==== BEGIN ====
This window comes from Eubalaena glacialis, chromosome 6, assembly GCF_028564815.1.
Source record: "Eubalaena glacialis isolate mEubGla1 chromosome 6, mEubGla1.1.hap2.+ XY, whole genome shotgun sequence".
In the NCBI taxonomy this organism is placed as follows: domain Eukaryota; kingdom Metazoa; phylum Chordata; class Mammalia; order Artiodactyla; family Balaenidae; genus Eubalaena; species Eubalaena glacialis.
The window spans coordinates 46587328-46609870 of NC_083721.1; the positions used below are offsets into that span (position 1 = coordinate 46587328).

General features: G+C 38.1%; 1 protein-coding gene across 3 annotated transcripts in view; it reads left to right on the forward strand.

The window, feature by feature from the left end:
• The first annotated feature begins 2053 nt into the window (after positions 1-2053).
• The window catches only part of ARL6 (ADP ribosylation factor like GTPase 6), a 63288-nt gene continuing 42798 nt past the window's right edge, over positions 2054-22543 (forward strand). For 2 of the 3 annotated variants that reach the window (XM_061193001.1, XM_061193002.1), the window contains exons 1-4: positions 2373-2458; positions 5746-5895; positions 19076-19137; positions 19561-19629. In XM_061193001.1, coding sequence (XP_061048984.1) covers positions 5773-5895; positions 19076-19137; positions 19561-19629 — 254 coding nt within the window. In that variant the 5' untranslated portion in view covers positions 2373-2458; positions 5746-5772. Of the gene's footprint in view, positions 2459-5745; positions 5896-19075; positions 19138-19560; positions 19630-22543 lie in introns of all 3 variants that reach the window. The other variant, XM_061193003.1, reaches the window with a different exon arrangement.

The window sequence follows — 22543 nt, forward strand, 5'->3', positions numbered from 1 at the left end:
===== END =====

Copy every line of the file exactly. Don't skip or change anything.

This window comes from Eubalaena glacialis, chromosome 6, assembly GCF_028564815.1.
Source record: "Eubalaena glacialis isolate mEubGla1 chromosome 6, mEubGla1.1.hap2.+ XY, whole genome shotgun sequence".
In the NCBI taxonomy this organism is placed as follows: domain Eukaryota; kingdom Metazoa; phylum Chordata; class Mammalia; order Artiodactyla; family Balaenidae; genus Eubalaena; species Eubalaena glacialis.
The window spans coordinates 46587328-46609870 of NC_083721.1; the positions used below are offsets into that span (position 1 = coordinate 46587328).

General features: G+C 38.1%; 1 protein-coding gene across 3 annotated transcripts in view; it reads left to right on the forward strand.

The window, feature by feature from the left end:
• The first annotated feature begins 2053 nt into the window (after positions 1-2053).
• The window catches only part of ARL6 (ADP ribosylation factor like GTPase 6), a 63288-nt gene continuing 42798 nt past the window's right edge, over positions 2054-22543 (forward strand). For 2 of the 3 annotated variants that reach the window (XM_061193001.1, XM_061193002.1), the window contains exons 1-4: positions 2373-2458; positions 5746-5895; positions 19076-19137; positions 19561-19629. In XM_061193001.1, coding sequence (XP_061048984.1) covers positions 5773-5895; positions 19076-19137; positions 19561-19629 — 254 coding nt within the window. In that variant the 5' untranslated portion in view covers positions 2373-2458; positions 5746-5772. Of the gene's footprint in view, positions 2459-5745; positions 5896-19075; positions 19138-19560; positions 19630-22543 lie in introns of all 3 variants that reach the window. The other variant, XM_061193003.1, reaches the window with a different exon arrangement.

The window sequence follows — 22543 nt, forward strand, 5'->3', positions numbered from 1 at the left end: